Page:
Raising a toddler can be extremely overwhelming especially for new moms and dads. As parents, we try to do everything that we can – from encouraging them to eat their first bite of broccoli (yay!), potty training and teaching them how to share their toys with other kids.
We also have to deal with their overall health including their nutrition, quality of sleep and how they cope with sickness. Amidst all these, oral care often takes a back seat, only to be revisited when our little ones experience their first ever toothache or dental emergency.
With this in mind, we have gathered six practical oral care tips for parents like you.
- Take good care of your toddler’s baby teeth. Children will eventually lose their baby teeth but that doesn’t mean that they are not important. Your toddler’s baby teeth serve as “space savers” for their adult teeth and the early loss of milk teeth can cause problems in occlusion or the way the teeth and jaw come in contact with each other.
- Brush your toddler’s teeth with the right amount of fluoride toothpaste in the morning and before putting them to bed. Start brushing with a soft toothbrush as soon as the first tooth erupts. The right amount of fluoride is safe and important in keeping your child’s teeth strong and healthy.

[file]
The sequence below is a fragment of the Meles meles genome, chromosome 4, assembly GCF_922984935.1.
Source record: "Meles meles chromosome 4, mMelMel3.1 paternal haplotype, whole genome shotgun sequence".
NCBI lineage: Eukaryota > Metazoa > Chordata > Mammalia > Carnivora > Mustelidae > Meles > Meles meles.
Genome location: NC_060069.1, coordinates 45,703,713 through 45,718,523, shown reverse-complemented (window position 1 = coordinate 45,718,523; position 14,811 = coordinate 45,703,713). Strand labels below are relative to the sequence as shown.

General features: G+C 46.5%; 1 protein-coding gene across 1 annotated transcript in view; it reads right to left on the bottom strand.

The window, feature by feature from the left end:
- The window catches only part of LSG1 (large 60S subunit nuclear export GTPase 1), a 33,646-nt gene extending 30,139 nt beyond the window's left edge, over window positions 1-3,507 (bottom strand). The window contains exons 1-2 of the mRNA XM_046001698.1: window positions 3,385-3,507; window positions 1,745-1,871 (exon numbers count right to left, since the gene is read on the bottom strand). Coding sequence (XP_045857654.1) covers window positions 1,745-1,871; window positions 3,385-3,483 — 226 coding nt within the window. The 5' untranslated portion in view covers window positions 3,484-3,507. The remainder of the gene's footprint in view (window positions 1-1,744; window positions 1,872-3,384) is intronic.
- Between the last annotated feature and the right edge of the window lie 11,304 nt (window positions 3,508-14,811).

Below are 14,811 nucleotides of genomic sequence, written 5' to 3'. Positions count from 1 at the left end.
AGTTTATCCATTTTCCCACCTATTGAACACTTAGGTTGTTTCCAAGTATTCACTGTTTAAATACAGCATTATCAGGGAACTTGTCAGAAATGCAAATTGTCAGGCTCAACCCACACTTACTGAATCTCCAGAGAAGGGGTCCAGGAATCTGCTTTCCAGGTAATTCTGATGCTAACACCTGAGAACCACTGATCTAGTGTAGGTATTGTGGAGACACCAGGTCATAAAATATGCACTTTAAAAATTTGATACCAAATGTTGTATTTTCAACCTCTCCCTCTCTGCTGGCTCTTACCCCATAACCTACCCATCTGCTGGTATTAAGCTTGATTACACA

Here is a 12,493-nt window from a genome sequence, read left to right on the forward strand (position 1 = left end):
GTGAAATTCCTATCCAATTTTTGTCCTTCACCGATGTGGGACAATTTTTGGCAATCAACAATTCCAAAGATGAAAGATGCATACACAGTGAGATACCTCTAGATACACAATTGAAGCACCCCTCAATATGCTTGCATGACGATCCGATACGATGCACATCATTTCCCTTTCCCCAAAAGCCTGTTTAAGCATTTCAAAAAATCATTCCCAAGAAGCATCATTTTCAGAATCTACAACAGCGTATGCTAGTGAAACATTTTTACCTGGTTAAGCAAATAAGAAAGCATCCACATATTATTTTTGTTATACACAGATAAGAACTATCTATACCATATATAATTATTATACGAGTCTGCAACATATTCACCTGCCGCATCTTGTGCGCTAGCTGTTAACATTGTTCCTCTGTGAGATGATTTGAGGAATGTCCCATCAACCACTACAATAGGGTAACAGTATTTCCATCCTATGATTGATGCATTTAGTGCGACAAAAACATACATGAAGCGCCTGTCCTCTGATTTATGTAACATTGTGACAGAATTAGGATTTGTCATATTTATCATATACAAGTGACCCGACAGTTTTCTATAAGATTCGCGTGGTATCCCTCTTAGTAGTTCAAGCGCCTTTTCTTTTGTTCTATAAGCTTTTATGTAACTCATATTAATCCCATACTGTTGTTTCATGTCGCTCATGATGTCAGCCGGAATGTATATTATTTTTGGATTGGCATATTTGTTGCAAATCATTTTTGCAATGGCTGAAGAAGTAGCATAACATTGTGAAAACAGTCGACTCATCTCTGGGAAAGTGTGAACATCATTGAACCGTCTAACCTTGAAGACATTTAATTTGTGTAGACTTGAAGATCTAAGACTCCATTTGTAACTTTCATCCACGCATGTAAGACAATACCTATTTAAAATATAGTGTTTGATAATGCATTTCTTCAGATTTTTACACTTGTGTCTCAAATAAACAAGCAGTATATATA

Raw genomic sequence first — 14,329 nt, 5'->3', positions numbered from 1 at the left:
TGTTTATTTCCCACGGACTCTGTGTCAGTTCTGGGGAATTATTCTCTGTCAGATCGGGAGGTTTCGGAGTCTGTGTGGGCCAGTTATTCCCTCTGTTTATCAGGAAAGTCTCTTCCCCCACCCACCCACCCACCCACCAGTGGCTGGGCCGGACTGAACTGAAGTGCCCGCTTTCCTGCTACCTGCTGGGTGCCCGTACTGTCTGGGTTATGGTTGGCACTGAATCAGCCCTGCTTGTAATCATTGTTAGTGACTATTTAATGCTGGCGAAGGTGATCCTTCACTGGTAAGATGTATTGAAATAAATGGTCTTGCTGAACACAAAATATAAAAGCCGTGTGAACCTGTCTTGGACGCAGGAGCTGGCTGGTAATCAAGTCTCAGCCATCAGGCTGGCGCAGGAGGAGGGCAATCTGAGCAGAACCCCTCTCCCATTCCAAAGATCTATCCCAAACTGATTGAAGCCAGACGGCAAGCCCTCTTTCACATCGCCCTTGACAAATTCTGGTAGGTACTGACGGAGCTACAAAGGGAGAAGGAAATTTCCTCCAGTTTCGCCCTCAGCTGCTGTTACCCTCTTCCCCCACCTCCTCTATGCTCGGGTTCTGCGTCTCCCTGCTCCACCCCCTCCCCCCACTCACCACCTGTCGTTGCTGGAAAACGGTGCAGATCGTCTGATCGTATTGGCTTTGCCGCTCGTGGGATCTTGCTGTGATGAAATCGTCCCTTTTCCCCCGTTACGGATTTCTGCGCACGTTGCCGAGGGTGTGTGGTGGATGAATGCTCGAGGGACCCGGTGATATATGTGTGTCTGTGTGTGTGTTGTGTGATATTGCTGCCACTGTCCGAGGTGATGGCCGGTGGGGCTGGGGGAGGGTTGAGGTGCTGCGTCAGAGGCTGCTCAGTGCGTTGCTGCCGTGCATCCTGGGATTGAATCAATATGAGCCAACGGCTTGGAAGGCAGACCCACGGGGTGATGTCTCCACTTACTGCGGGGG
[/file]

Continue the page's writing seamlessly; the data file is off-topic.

- Do not give your babies or toddlers sugary drinks at bedtime. Allowing formula, breastmilk or fruit juices to pool in your child’s mouth can lead to a serious condition called Baby Bottle Tooth Decay or Early Childhood Caries (ECC). When ECC is left untreated, the infection can become serious leading to high fever, admission into the hospital, emergency room visits, dental trauma and a much higher cost of treatment.
- Don’t leave your toddler with a sippy cup, unless it only contains water. Sippy cups are used to help your child switch from the bottle to a cup. It shouldn’t be used for a long period of time – it’s neither a feeding bottle nor a pacifier. When a child take sips of fruit juices and other sweetened fluids for extended periods of time, they’re exposed to a higher risk of decay.
Let your pediatric dentist know if you notice that your toddler constantly breathes through the mouth. Mouth breathing is very common in young children and can lead to serious complications later in life. Mouth breathing reduces the salivary flow and dries out the mouth which can increase your child’s risk of gingivitis, periodontitis and bad breath. It can also lead to problems with your child’s occlusion.
Take your child to a pediatric dentist regularly. Regular dental checkups with a specialist help prevent dental problems like tooth decay before they arise. It is also the best time to tackle your toddlers’ diet, oral hygiene and oral habits such as the use of pacifiers and thumb sucking. Prevention is less traumatic and cost way less than bringing your child for a treatment.